Moreover, to become Fairtrade Certified is expensive. Both ends of the supply chain to some extent pay to use all of Fairtrade’s required intermediaries, which include a centralised exporter, an importer, a buyer, the packaging, associated tariffs and the additional costs to gain the rights to use the Fairtrade logo, which need to be renewed each year.

Money that could and should be going into the pockets of farmers in some of the poorest areas on earth is leaking into the pockets of these intermediaries and into the Fairtrade Foundation’s administrative costs as well.

Over the last 10 years, however, the specialty coffee industry has championed an ethical Direct Trade method in lieu of being able to satisfy quality and ethics simultaneously. While Fairtrade offers a protection in its price floor, Direct Trade is more aspirational.

The overall objective of a Direct Trade approach is to remove the intermediary processes and work directly with farmers specific to individual needs, to improve quality and power imbalances that often exist when the West and developing countries trade.

Coffee roasteries I have worked for have always gone directly to the source. One of the roasters will get on a plane and go to wherever they want to procure coffee from to taste (or ‘cup’) the coffees available in the region. Their offers for the coffee, far from the $3.80 of Fairtrade, is more likely to be $6 to $15 per kilo to the farmer growing the coffee lots that they like best, and much more for rarer lots.

If the coffee is good, the roaster will ask for it year after year, offering more money each time to invest in improving the conditions for the bean with regards to what is needed most, and establishing a long-term trading relationship.

This way, both parties are happy: we get great coffee, from an identifiable source who we know and trust, and the farmer is able to develop coffee quality and attract a price much higher than Fairtrade could offer.

The confidence of my bosses that their money is always going into hands that possess a vested interest in the coffee is a guarantee that the Direct Trade partnership is more secure, and unlikely to be interrupted by third party handling. Fairtrade’s insistence on costs associated with importers, exporters and purchasers, as well as label use and certification, reduces the security of the coffee making it to the cup should the supply chain fail at any intersection of involvement.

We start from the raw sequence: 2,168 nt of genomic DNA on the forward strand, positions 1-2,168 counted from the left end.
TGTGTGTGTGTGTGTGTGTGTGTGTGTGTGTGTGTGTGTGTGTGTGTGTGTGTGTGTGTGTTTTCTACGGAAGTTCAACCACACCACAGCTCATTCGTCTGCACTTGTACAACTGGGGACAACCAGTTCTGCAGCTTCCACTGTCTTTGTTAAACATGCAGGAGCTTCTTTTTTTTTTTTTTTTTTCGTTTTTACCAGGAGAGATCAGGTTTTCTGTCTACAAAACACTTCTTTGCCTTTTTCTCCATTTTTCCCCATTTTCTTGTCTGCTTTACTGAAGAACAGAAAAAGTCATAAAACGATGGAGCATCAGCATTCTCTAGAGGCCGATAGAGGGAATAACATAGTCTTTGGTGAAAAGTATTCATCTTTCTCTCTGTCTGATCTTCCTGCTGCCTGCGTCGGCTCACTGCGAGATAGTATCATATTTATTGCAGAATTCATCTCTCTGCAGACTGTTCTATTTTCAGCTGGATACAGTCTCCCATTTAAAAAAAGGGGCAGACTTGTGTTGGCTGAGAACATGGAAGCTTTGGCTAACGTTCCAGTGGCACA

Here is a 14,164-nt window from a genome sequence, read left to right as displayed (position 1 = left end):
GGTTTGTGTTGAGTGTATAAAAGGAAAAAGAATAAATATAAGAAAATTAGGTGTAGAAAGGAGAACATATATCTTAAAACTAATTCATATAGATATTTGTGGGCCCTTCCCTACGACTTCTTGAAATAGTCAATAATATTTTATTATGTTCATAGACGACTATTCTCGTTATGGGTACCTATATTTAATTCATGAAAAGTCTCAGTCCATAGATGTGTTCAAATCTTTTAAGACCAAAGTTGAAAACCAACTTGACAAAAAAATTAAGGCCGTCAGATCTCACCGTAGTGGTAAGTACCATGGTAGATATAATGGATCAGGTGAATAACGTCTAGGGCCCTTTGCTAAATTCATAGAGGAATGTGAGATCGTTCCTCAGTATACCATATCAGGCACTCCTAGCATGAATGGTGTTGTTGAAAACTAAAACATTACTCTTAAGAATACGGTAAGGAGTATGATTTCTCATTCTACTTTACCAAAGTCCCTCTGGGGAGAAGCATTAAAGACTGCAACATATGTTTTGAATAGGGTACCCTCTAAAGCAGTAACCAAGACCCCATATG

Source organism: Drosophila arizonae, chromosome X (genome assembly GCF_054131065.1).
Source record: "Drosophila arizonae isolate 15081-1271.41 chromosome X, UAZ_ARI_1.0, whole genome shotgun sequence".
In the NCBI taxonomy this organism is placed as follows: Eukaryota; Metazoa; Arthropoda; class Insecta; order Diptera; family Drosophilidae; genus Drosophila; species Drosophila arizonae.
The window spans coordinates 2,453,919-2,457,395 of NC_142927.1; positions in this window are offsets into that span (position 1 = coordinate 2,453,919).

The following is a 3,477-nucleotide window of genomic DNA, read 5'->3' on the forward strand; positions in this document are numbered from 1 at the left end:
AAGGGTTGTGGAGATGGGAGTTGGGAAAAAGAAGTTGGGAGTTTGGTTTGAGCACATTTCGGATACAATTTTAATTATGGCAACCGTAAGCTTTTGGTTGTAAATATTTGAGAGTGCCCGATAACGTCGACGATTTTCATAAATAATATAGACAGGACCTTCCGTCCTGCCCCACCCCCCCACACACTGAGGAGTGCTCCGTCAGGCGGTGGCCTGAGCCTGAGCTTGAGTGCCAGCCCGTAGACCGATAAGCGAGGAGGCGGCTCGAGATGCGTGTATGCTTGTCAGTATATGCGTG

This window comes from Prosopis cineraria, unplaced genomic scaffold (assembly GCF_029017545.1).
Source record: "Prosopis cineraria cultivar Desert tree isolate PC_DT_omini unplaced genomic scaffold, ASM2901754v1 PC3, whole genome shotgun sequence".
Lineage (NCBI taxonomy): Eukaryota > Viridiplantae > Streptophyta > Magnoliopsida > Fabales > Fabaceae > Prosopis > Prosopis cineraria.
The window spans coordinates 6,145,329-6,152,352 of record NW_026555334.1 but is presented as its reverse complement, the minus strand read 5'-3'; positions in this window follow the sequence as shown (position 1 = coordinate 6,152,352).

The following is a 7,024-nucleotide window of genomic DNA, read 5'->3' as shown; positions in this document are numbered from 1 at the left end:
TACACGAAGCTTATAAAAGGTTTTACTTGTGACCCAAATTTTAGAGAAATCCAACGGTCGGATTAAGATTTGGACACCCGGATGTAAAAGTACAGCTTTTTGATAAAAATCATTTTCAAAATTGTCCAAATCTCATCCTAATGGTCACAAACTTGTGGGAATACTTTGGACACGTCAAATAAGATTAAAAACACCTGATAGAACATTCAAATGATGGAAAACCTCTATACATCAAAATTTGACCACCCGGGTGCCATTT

This security is a fundamental aspect of the direct trade relationship, and why its earliest movements have been such a success. The chocolate and grain industries are not far behind us, either.

So now that the World Trade Organisation has made a historic agreement on worldwide trade reform, I am hopeful that direct trade can start making real impacts for the people who need it most.

So get to know your morning coffee’s origin, and choose ethical options: just don’t presume that little blue and green logo is your latte’s best chance at making a difference.

About the Author: Laura McCormack is a student at RMIT University and was a Global Voices youth delegate to the WTO Ministerial Conference in Bali.  


Staff Reporter  |  Journalist |  @ProBonoNews


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3 Comments

  • isabel bryce isabel bryce says:

    I think Laura makes some intersting points and I can see the value in coffee shops buying coffee at source. However, for the domestic consumer whose choice of coffee for home consumption is normally made at the supermarket, the choice is more limited. In my experience, the only way to be sure that the farmer who grew the beans has not been expoited by a multi-national company is to choose one with the Fair Trade logo.

  • Ben Heyward Ben Heyward says:

    I would be interested to see estimates in the range of percentages of the world coffee market controlled by direct traders as opposed to the proprtion controlled by Nestle, Sarah Lee, Maxwell House…

  • Kevin Farmer Kevin Farmer says:

    A well researched, written and presented story Laura – Well done. It certainly provides some alternative thinking and strives to keep everyone honest and realistic. Now I have so much more to consider when feeding my coffee and chocolate habits !!